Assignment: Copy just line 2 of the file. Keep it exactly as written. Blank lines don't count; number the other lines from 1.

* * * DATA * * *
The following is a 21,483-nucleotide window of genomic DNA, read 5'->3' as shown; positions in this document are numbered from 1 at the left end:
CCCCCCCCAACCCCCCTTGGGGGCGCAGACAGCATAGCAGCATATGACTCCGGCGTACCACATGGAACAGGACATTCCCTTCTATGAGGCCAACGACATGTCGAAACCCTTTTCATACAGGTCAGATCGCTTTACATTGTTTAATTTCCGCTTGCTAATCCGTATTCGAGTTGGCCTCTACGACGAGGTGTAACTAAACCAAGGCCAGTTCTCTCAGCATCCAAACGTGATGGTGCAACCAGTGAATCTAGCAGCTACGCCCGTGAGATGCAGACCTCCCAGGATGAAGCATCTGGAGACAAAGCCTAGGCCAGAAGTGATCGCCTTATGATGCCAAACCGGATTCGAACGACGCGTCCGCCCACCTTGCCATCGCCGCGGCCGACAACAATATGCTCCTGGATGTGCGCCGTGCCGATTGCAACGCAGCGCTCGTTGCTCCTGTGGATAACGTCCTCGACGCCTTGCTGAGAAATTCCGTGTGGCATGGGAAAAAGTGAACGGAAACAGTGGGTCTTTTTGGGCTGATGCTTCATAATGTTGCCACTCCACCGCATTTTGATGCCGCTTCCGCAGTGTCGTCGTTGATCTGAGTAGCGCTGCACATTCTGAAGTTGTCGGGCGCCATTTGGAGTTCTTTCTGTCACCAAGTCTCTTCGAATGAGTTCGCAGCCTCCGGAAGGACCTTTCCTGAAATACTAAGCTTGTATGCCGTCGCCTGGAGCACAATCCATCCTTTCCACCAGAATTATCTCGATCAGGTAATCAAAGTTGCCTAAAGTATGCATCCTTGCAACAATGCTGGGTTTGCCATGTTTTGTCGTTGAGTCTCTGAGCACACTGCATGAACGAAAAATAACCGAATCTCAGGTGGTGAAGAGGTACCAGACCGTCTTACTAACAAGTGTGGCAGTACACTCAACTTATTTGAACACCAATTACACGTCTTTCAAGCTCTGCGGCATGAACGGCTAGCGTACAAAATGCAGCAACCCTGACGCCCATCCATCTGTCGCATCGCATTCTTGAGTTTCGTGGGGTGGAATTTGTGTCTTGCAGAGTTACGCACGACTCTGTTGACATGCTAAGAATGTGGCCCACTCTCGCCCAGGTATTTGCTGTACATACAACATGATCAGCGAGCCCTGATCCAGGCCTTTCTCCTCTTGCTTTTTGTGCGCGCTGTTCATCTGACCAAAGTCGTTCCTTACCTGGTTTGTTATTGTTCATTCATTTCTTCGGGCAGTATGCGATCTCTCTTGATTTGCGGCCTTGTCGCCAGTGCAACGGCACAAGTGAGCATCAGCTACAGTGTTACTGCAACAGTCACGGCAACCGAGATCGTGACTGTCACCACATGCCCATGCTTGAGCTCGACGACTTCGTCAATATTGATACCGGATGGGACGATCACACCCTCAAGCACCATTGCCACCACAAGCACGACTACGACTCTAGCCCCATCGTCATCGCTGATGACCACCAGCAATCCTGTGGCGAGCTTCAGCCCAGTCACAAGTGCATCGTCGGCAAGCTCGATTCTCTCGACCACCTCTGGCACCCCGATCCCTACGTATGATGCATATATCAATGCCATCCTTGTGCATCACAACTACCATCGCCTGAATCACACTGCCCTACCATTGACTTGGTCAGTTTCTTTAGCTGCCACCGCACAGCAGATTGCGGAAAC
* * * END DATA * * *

CCCCCCCCAACCCCCCTTGGGGGCGCAGACAGCATAGCAGCATATGACTCCGGCGTACCACATGGAACAGGACATTCCCTTCTATGAGGCCAACGACATGTCGAAACCCTTTTCATACAGGTCAGATCGCTTTACATTGTTTAATTTCCGCTTGCTAATCCGTATTCGAGTTGGCCTCTACGACGAGGTGTAACTAAACCAAGGCCAGTTCTCTCAGCATCCAAACGTGATGGTGCAACCAGTGAATCTAGCAGCTACGCCCGTGAGATGCAGACCTCCCAGGATGAAGCATCTGGAGACAAAGCCTAGGCCAGAAGTGATCGCCTTATGATGCCAAACCGGATTCGAACGACGCGTCCGCCCACCTTGCCATCGCCGCGGCCGACAACAATATGCTCCTGGATGTGCGCCGTGCCGATTGCAACGCAGCGCTCGTTGCTCCTGTGGATAACGTCCTCGACGCCTTGCTGAGAAATTCCGTGTGGCATGGGAAAAAGTGAACGGAAACAGTGGGTCTTTTTGGGCTGATGCTTCATAATGTTGCCACTCCACCGCATTTTGATGCCGCTTCCGCAGTGTCGTCGTTGATCTGAGTAGCGCTGCACATTCTGAAGTTGTCGGGCGCCATTTGGAGTTCTTTCTGTCACCAAGTCTCTTCGAATGAGTTCGCAGCCTCCGGAAGGACCTTTCCTGAAATACTAAGCTTGTATGCCGTCGCCTGGAGCACAATCCATCCTTTCCACCAGAATTATCTCGATCAGGTAATCAAAGTTGCCTAAAGTATGCATCCTTGCAACAATGCTGGGTTTGCCATGTTTTGTCGTTGAGTCTCTGAGCACACTGCATGAACGAAAAATAACCGAATCTCAGGTGGTGAAGAGGTACCAGACCGTCTTACTAACAAGTGTGGCAGTACACTCAACTTATTTGAACACCAATTACACGTCTTTCAAGCTCTGCGGCATGAACGGCTAGCGTACAAAATGCAGCAACCCTGACGCCCATCCATCTGTCGCATCGCATTCTTGAGTTTCGTGGGGTGGAATTTGTGTCTTGCAGAGTTACGCACGACTCTGTTGACATGCTAAGAATGTGGCCCACTCTCGCCCAGGTATTTGCTGTACATACAACATGATCAGCGAGCCCTGATCCAGGCCTTTCTCCTCTTGCTTTTTGTGCGCGCTGTTCATCTGACCAAAGTCGTTCCTTACCTGGTTTGTTATTGTTCATTCATTTCTTCGGGCAGTATGCGATCTCTCTTGATTTGCGGCCTTGTCGCCAGTGCAACGGCACAAGTGAGCATCAGCTACAGTGTTACTGCAACAGTCACGGCAACCGAGATCGTGACTGTCACCACATGCCCATGCTTGAGCTCGACGACTTCGTCAATATTGATACCGGATGGGACGATCACACCCTCAAGCACCATTGCCACCACAAGCACGACTACGACTCTAGCCCCATCGTCATCGCTGATGACCACCAGCAATCCTGTGGCGAGCTTCAGCCCAGTCACAAGTGCATCGTCGGCAAGCTCGATTCTCTCGACCACCTCTGGCACCCCGATCCCTACGTATGATGCATATATCAATGCCATCCTTGTGCATCACAACTACCATCGCCTGAATCACACTGCCCTACCATTGACTTGGTCAGTTTCTTTAGCTGCCACCGCACAGCAGATTGCGGAAAC